Cardiac patients frequently have insomnia symptoms that may pose risk for future cardiac events. Poor sleep relates to hyperarousal, anxiety and depression, and the incidence of hypertension and myocardial infarction.
The authors hypothesized that implantable cardioverter defibrillator (ICD) patients would have poorer sleep than coronary artery disease (CAD) patients related to hypervigilance for device functioning and shock discharge.
Authors investigated sleep efficiency and sleep latency in a sample of 60 patients (n = 30 CAD and n = 30 ICD) without obstructive sleep apnea at the University of Florida & Shands Hospital. For 14 days, participants completed a sleep diary. Additionally, half of the total sample also used actigraphy to objectively measure their sleep. Measures of somatic hypervigilance and psychosocial distress were administered.
Using actigraphy, mean sleep efficiency was poorer (69.76%) in CAD patients compared with ICD patients (82.80%). This difference was highly significant, F1,27 = 16.840, P < 0.001. CAD patients also had shorter mean total sleep times per sleep diaries compared with ICD patients (336.19 minutes or 5.60 hours, 430.65 minutes or 7.18 hours, respectively), F1,27 = 15.908, P < 0.001.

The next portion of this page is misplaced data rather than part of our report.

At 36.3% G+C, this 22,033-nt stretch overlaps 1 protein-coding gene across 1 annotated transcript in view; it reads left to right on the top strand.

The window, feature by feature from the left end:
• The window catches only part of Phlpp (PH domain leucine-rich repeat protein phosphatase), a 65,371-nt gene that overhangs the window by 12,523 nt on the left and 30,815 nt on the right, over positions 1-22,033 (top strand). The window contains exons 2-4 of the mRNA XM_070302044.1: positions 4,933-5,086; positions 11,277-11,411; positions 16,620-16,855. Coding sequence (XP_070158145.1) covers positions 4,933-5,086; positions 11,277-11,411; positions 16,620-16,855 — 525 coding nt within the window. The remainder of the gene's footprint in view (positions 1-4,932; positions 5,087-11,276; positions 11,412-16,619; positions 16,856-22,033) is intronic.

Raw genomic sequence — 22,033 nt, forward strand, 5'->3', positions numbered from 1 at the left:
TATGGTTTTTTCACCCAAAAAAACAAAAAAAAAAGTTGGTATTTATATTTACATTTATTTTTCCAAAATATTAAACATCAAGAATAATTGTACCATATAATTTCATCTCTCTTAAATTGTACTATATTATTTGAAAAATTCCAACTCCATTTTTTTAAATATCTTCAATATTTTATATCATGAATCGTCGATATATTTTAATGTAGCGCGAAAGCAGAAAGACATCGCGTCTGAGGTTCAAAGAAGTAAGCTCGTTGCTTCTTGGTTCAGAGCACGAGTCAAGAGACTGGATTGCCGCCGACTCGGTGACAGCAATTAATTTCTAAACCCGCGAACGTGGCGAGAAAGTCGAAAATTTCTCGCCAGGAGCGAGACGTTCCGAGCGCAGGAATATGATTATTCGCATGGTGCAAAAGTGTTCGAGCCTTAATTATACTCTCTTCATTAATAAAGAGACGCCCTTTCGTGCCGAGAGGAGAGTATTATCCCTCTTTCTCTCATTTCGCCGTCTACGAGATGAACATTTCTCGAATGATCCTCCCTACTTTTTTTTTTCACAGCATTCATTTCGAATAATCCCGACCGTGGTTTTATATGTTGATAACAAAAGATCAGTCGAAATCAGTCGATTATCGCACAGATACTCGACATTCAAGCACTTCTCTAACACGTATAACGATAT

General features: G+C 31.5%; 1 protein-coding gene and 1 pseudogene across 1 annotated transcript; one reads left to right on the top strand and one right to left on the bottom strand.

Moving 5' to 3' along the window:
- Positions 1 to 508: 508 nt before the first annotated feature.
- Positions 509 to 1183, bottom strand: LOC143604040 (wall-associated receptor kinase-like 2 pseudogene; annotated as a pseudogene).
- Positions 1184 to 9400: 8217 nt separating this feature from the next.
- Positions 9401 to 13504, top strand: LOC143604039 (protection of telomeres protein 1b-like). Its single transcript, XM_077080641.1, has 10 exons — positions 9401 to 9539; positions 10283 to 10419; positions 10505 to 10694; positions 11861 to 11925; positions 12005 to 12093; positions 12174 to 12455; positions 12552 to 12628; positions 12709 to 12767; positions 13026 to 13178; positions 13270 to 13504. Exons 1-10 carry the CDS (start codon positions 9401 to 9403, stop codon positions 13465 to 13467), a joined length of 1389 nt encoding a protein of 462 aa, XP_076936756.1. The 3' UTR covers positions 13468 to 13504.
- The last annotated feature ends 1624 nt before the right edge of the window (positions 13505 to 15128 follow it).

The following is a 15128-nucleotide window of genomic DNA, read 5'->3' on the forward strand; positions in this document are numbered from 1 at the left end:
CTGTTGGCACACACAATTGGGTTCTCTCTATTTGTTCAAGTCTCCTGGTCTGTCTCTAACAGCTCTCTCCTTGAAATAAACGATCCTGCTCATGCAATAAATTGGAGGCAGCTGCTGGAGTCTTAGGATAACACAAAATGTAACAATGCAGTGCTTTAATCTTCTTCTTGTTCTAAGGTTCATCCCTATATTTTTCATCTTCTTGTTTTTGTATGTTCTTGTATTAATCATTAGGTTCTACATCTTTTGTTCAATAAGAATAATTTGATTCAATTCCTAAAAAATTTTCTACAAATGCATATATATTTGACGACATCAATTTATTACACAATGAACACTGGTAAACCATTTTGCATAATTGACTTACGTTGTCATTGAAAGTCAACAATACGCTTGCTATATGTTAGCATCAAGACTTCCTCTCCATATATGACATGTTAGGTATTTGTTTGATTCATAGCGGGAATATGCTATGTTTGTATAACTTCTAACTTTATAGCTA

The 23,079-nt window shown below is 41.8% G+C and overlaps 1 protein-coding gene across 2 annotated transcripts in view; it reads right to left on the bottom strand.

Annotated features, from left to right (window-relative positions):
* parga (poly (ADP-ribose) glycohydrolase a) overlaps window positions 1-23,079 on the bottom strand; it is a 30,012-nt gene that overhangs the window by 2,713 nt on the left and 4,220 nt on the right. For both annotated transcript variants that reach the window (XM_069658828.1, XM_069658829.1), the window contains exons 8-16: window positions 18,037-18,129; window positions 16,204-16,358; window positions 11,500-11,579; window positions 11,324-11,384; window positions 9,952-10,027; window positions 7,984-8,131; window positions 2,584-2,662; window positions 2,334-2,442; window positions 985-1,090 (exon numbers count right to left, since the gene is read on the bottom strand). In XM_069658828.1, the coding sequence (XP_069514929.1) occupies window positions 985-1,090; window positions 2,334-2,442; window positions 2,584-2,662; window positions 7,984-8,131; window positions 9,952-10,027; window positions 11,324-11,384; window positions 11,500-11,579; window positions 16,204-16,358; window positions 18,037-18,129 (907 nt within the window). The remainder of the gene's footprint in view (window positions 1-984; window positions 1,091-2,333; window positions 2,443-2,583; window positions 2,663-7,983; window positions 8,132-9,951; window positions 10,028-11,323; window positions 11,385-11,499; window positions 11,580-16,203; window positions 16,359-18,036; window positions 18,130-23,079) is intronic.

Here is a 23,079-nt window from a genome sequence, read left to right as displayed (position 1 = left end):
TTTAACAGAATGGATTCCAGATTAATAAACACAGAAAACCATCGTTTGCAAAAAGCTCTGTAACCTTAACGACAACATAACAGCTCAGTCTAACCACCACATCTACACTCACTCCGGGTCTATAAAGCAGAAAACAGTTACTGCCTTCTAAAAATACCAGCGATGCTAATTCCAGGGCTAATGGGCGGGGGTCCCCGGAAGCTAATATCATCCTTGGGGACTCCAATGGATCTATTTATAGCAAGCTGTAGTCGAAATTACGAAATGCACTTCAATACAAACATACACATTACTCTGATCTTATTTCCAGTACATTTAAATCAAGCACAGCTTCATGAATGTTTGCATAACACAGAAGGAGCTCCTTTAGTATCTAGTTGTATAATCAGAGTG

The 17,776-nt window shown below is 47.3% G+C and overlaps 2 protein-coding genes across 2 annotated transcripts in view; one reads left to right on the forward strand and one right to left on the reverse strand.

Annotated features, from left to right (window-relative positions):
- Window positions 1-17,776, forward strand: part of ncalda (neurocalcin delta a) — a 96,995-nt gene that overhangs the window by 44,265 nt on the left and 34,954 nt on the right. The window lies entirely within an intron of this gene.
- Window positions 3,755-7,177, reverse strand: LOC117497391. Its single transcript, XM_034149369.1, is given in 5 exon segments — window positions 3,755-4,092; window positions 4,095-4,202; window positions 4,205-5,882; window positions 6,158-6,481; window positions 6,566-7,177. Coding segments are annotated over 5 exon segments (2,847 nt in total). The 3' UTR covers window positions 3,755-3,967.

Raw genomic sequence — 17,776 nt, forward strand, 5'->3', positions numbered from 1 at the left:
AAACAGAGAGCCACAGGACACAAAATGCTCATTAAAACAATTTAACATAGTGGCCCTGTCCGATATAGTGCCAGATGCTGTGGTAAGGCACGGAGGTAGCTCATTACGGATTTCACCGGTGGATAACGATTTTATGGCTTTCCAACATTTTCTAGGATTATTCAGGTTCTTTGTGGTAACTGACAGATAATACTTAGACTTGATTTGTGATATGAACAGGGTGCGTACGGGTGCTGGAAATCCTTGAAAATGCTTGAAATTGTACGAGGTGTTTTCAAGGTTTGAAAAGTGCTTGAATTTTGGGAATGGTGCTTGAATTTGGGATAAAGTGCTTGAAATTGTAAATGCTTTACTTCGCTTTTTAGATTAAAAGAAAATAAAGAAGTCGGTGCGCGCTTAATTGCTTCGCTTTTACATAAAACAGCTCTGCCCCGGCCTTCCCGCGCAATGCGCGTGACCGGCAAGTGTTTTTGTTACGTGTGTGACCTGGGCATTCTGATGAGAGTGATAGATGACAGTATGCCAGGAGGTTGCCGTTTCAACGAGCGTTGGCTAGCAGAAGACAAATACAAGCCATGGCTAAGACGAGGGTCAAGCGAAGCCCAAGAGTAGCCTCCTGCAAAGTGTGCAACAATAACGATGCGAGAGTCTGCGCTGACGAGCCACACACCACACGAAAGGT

The finding that ICD patients slept more efficiently than CAD patients is surprising given that CAD patients had higher ejection fractions and no concerns about ICD shocks. This difference cannot be accounted for by differences in hypervigilance, depression, anxiety, or physical activity. Results suggest that CAD patients may have more sleep problems and may warrant increased research attention. Copyright © 2010 Wiley Periodicals, Inc.
Dr. Sears serves as a consultant to Medtronic, has or has had research grants from Medtronic and St. Jude Medical, and has received speaker honoraria from Medtronic, Boston Scientific, St. Jude Medical, and Biotronik. Dr. Conti serves as a consultant to Medtronic, has or has had research grants from Medtronic and St. Jude Medical, and has received speaker honoraria from Medtronic, Boston Scientific, and St. Jude Medical. The authors have no other funding, financial relationships, or conflicts of interest to disclose.